Open Targets is an innovative, large-scale public-private partnership that uses human genetics and genomics data for systematic drug target identification and prioritisation. We are pleased to announce that the publicly available FinnGen results have now been integrated into the brand new version 5 of the Open Targets Genetics Portal!
We are excited to announce that the FinnGen data freeze 5 results and summary statistics are now publicly available!
Findings from the FinnGen study encompassing 120,000 women indicate that inherited breast cancer risk should be assessed in an increasingly comprehensive manner. Currently, only individual gene mutations are taken into consideration in breast cancer therapy and prevention. The study demonstrates that more extensive genomic data can be used to identify women who are at high risk of breast cancer with considerably greater accuracy. Such knowledge can especially improve risk assessment among the close relatives of breast cancer patients.
We are excited to announce that the FinnGen data freeze 4 results and summary statistics are now publicly available!
We are looking for an experienced epidemiologist to have a key role in the expansion of one of the largest research projects in Finland, FinnGen.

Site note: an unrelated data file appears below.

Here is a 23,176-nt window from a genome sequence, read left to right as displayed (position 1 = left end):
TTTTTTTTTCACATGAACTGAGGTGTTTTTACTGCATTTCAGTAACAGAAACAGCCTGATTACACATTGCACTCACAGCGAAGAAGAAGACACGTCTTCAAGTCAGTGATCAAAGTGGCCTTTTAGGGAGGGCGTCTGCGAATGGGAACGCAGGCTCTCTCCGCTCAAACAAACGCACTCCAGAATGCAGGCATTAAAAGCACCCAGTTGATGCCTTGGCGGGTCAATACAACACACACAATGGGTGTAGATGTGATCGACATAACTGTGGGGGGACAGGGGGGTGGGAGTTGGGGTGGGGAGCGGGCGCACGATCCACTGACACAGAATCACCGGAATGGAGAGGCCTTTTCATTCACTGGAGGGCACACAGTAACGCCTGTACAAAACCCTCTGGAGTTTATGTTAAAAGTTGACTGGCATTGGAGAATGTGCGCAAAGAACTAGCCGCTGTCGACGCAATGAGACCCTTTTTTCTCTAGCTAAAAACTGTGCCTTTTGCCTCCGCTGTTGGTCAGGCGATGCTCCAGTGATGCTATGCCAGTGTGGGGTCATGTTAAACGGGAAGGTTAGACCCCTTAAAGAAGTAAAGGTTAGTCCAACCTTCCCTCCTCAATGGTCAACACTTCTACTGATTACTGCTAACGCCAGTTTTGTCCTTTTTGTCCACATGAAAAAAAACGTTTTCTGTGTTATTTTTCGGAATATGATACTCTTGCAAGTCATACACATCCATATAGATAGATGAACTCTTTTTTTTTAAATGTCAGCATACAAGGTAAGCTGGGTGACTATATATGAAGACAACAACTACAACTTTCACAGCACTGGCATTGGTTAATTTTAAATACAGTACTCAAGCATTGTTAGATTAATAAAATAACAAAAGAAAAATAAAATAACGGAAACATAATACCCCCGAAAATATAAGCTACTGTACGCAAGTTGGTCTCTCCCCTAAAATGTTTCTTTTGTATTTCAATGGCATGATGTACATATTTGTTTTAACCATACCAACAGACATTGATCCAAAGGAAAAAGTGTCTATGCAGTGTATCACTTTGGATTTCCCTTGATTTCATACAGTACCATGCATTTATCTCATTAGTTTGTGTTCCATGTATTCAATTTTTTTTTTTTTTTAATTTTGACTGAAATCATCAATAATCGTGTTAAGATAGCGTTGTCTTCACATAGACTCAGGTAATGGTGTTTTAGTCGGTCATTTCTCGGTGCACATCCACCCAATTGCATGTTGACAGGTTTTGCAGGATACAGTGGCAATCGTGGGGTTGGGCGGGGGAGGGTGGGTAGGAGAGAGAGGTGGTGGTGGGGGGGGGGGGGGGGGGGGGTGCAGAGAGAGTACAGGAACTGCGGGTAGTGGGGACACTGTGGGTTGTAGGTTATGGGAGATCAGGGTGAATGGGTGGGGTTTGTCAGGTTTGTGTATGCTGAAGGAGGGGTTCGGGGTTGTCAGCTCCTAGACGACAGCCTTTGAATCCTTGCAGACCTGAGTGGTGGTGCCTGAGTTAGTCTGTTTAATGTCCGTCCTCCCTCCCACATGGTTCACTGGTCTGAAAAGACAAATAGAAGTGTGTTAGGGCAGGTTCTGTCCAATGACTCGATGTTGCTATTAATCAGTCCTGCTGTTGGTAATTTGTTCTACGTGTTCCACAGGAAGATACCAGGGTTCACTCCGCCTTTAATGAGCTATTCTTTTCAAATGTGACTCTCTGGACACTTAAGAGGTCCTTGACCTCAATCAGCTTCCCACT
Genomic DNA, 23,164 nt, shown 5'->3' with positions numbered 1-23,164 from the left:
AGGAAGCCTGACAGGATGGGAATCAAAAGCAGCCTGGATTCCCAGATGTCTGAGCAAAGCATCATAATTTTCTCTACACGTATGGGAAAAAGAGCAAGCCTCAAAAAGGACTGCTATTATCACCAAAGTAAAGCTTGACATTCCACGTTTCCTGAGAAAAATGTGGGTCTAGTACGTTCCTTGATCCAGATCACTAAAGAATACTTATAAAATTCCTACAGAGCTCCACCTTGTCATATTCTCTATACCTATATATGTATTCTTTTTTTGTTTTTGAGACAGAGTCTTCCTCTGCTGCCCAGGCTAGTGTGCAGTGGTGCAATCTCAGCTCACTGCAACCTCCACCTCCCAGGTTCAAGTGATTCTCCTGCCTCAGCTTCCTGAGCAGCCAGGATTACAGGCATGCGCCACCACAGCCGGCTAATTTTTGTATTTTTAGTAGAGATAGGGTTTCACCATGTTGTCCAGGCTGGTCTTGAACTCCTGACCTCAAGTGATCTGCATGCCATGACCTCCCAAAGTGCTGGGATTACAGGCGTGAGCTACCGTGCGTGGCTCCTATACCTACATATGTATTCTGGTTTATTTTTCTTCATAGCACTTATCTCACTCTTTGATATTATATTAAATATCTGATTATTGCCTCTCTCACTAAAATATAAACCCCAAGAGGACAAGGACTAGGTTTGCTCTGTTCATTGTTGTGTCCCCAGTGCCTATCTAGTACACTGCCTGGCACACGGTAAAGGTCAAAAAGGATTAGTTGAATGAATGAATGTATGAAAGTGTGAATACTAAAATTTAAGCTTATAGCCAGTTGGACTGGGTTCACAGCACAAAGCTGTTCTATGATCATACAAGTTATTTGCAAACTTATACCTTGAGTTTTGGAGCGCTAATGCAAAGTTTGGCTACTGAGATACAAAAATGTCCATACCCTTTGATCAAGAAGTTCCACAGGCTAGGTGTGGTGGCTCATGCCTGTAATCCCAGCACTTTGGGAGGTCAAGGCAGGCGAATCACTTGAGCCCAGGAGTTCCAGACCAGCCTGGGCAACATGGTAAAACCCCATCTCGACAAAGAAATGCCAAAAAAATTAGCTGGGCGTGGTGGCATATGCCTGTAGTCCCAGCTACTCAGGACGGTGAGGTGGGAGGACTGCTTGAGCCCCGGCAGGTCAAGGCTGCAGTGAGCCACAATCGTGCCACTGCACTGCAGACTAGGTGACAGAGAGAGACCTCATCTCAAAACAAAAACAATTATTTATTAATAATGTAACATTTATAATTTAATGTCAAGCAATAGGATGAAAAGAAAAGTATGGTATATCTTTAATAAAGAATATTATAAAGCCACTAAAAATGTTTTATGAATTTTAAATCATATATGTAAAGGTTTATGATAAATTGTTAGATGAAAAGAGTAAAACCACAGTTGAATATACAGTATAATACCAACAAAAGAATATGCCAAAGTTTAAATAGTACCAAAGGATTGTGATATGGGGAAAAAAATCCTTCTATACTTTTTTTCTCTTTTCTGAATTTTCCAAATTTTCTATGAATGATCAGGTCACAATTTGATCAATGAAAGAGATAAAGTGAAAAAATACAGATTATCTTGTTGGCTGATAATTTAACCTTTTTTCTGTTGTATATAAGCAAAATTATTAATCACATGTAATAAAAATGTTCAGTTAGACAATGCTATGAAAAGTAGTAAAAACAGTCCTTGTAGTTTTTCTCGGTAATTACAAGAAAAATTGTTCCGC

We are happy to announce that Novartis has joined the FinnGen research consortium. Warm welcome!
The extensive source of genetic association results based on 135.000 individuals became available this week for the whole research community.
An international research collaboration led by researchers from the University of Helsinki and Stanford University has identified rare changes in a gene called ANGPTL7 that lower intraocular pressure and significantly reduce the risk of glaucoma. The results open important new therapeutic possibilities.
Insights into how to better understand and treat COVID-19 are desperately needed. Given the importance and urgency in obtaining these insights, it is critical for the scientific community to come together around this shared purpose.
A new Finnish study demonstrated the benefits of large-scale genomic information in estimating the risk of onset for cardiac diseases, diabetes and common cancers. The findings, based on the FinnGen research dataset encompassing more than 135,000 Finns, show that new tools based on genomic data are helpful in identifying high-risk individuals not identified by the current system.